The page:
Although many countries have criminalised marital rape, India is one among those 36 countries which hasn’t penalised this atrocious crime yet. India along with other 35 countries base its philosophy for non-criminalization of marital rape on the grounds of implied consent, potential for misuse and excessive interference with marital relationship.6 It is presumed that after marriage there is an irrevocable consent between the husband and the wife leaving no ground for the wife to seek remedy for this shameful act committed upon her. Further, it is said that criminalisation of marital rape would lead to interference in the matrimonial relationship between the husband and the wife and would further tarnish the sanctity of marriage.7 Criminalization of marital rape is further looked upon as a tool for misuse by the women as there are no grounds which proves the innocence of the husbands when they are falsely implicated.


In 1860, when the IPC was being drafted, married women were not accorded equal rights as compared to their partner. India being a colony of the British, all the laws enacted during the British colonial rule were deeply persuaded by Victorian norms.8 One such law was the marital exception clause which did not punish a husband who committed rape with his own wife, wife not being less than 10 years of age. This marital exception clause was drafted based on the Victorian patriarchal norms that neither gave equal rights to men and women nor allowed married women to own property.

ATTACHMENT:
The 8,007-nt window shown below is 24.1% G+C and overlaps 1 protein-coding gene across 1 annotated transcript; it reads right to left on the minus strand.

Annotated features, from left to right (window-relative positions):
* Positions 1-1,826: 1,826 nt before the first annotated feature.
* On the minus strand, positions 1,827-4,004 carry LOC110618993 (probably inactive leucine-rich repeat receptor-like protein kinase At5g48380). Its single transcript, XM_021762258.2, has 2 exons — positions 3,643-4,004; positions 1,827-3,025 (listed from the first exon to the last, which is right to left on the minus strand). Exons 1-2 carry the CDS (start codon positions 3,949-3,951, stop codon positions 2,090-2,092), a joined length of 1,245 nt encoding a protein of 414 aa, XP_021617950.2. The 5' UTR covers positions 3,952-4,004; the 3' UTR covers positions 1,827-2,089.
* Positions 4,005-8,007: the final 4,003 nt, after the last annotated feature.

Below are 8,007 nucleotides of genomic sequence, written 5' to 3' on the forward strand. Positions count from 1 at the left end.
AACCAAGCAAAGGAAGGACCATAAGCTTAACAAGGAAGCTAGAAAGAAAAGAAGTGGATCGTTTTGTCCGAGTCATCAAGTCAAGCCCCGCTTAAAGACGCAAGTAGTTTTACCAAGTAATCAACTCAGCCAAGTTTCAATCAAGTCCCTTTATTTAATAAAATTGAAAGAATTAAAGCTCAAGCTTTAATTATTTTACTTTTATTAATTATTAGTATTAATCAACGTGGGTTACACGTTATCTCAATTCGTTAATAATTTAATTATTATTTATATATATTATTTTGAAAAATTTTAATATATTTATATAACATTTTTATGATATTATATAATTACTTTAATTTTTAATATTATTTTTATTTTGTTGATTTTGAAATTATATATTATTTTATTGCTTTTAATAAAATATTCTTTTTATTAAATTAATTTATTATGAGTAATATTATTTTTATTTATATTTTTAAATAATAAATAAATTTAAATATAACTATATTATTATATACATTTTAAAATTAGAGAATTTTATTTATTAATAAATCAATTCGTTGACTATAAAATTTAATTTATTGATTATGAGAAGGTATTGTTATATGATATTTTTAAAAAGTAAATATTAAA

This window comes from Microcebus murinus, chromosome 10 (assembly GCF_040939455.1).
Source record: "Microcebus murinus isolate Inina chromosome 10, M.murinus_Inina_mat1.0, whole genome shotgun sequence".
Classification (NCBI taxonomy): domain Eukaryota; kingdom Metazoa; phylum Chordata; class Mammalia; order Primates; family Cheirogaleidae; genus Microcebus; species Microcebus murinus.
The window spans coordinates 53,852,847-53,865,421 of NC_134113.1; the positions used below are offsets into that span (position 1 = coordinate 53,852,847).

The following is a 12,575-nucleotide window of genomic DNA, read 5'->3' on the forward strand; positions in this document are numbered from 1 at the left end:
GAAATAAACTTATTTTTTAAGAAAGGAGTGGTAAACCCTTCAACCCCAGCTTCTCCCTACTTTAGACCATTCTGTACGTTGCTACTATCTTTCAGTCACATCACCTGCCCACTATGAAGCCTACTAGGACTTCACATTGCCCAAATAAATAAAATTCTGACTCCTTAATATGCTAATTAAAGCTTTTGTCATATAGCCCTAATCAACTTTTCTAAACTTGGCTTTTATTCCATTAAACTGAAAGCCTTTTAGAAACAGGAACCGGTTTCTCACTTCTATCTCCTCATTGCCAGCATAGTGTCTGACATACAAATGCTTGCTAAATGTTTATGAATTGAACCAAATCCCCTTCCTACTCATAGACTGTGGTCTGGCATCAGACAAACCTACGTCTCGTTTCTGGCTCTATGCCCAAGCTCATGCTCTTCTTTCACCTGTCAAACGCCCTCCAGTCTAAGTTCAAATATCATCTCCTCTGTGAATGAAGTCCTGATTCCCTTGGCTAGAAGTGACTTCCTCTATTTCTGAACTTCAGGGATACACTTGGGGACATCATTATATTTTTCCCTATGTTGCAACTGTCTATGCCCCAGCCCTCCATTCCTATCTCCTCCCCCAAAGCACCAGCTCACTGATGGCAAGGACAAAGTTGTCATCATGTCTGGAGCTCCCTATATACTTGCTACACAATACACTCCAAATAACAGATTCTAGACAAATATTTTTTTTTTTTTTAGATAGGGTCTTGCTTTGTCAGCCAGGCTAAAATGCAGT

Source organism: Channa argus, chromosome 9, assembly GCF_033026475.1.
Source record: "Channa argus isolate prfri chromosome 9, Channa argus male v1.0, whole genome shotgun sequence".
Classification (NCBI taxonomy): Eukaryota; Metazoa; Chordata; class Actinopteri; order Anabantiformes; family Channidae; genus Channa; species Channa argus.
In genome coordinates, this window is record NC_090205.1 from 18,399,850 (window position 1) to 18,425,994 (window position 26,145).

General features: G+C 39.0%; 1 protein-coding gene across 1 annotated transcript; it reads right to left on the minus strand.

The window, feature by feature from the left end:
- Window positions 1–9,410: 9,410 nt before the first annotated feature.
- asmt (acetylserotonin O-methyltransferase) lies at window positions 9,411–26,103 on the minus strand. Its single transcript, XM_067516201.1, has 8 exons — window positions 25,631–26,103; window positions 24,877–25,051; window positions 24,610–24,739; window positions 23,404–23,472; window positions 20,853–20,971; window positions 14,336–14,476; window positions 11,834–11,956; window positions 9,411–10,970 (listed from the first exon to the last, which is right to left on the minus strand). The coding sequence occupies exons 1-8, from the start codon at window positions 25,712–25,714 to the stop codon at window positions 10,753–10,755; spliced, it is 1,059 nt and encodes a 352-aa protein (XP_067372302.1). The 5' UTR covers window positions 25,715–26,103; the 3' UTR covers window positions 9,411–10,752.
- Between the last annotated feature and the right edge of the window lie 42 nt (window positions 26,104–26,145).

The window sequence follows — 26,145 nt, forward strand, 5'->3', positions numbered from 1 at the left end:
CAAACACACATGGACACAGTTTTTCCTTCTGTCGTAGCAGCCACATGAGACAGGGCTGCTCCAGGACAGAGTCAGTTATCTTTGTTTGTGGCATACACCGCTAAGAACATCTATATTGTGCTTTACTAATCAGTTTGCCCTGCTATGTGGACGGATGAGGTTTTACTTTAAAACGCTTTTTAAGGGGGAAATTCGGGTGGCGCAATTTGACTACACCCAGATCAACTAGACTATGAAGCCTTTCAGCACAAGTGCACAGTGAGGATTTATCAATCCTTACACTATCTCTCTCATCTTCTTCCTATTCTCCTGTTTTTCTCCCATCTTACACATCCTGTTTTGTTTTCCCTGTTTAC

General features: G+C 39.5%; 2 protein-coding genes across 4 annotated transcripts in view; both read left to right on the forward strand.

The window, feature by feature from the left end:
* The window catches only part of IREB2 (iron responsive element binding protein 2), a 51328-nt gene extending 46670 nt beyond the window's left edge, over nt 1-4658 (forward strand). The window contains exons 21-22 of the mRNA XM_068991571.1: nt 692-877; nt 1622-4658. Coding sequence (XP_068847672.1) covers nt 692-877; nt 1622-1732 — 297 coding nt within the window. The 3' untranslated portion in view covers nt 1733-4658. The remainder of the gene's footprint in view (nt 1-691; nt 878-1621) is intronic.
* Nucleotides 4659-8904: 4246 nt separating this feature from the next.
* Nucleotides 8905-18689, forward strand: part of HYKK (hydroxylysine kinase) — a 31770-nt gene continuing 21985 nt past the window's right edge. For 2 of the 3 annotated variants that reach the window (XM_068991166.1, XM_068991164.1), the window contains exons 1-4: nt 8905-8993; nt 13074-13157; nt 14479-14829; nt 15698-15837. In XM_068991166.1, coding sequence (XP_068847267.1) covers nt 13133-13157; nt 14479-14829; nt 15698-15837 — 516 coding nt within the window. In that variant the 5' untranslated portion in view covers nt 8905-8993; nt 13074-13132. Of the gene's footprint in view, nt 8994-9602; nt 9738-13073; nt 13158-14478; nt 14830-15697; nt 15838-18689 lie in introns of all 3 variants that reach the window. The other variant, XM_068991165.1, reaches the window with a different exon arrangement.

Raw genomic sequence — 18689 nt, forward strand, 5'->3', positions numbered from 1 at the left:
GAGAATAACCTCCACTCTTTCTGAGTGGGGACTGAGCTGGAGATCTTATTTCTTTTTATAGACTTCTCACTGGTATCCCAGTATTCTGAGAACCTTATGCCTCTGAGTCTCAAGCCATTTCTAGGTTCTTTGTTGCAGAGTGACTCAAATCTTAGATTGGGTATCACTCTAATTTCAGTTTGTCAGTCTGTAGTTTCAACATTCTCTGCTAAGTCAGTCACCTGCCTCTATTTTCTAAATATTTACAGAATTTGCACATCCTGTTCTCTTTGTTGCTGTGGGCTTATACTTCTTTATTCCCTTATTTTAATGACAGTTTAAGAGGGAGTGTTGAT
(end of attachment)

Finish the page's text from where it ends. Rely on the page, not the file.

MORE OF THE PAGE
In 1890, a brutal incident took place in the Eastern region of India. PhulmoniDasi, an 11 years old girl died on the first night after her marriage to a 30-year-old man called Hari Mohan Mait.9 The cause of her death was excessive bleeding due to ruptured vagina. Her husband was charged under sections 304, 304A, 325 and 338 IPC.10 The accused was convicted under Section 338 and sentenced to 1 year imprisonment and was acquitted from the other three charges. The jury stated that as his minor wife was of legal age and wedded to her husband, this case fell under Exception 2 of Section 375 IPC and hence cannot be treated as rape.

After this flawed judgement, the judiciary was mocked upon as incompetent to deliver justice and triggered concerns regarding the age to give consent.11 The then Viceroy of India, Lord Lansdowne, introduced the “Age of Consent Bill”12 before the Council of India on January 9, 1891. The bill attempted to amend Section 376 of the Indian Penal Code (IPC), which had previously set the age of consent at ten years in 1860. After the bill was ratified on March 29,

1891, Section 376 defined rape as having sex with a girl under the age of 12, even if the person is the perpetrator’s wife.13 Furthermore, the age to give consent was extended to 13 years in 1925 and 15 years in 1949 and it has stayed unchanged since.